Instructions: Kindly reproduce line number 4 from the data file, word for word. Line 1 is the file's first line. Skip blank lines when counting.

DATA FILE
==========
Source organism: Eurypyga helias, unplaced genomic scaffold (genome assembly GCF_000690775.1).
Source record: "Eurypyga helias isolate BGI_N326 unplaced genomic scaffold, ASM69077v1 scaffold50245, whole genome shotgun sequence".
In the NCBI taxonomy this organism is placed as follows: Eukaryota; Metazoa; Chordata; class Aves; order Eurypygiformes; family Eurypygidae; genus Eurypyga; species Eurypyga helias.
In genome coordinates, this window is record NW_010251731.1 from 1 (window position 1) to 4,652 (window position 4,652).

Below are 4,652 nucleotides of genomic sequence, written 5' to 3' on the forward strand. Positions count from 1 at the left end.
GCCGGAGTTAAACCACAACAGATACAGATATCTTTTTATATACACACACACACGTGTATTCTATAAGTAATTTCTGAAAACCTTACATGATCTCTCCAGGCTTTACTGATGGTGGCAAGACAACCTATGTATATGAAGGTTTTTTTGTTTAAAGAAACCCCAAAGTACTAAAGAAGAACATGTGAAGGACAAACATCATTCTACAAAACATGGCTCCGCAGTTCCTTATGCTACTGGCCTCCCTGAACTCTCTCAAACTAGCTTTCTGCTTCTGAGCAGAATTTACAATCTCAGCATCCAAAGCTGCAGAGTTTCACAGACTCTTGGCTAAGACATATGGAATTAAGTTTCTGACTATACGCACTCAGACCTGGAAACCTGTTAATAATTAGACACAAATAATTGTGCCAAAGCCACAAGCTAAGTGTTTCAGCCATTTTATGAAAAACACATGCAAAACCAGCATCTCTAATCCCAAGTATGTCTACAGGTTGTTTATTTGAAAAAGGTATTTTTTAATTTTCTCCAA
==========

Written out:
In genome coordinates, this window is record NW_010251731.1 from 1 (window position 1) to 4,652 (window position 4,652).